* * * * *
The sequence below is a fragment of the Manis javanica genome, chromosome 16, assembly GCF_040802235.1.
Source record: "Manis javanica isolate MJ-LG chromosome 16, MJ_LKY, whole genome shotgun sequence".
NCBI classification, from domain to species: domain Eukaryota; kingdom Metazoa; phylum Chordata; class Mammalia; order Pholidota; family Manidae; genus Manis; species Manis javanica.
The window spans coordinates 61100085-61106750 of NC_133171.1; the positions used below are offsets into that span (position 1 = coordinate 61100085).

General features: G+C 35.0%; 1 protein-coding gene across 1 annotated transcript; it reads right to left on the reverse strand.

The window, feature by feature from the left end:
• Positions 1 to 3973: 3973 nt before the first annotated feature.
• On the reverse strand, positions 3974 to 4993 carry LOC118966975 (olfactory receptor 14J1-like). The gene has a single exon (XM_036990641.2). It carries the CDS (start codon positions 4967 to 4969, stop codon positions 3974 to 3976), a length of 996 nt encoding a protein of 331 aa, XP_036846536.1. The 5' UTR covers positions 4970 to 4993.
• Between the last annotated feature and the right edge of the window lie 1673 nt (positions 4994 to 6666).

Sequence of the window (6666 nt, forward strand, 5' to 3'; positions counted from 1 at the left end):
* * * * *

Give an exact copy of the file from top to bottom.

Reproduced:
The sequence below is a fragment of the Manis javanica genome, chromosome 16, assembly GCF_040802235.1.
Source record: "Manis javanica isolate MJ-LG chromosome 16, MJ_LKY, whole genome shotgun sequence".
NCBI classification, from domain to species: domain Eukaryota; kingdom Metazoa; phylum Chordata; class Mammalia; order Pholidota; family Manidae; genus Manis; species Manis javanica.
The window spans coordinates 61100085-61106750 of NC_133171.1; the positions used below are offsets into that span (position 1 = coordinate 61100085).

General features: G+C 35.0%; 1 protein-coding gene across 1 annotated transcript; it reads right to left on the reverse strand.

The window, feature by feature from the left end:
• Positions 1 to 3973: 3973 nt before the first annotated feature.
• On the reverse strand, positions 3974 to 4993 carry LOC118966975 (olfactory receptor 14J1-like). The gene has a single exon (XM_036990641.2). It carries the CDS (start codon positions 4967 to 4969, stop codon positions 3974 to 3976), a length of 996 nt encoding a protein of 331 aa, XP_036846536.1. The 5' UTR covers positions 4970 to 4993.
• Between the last annotated feature and the right edge of the window lie 1673 nt (positions 4994 to 6666).

Sequence of the window (6666 nt, forward strand, 5' to 3'; positions counted from 1 at the left end):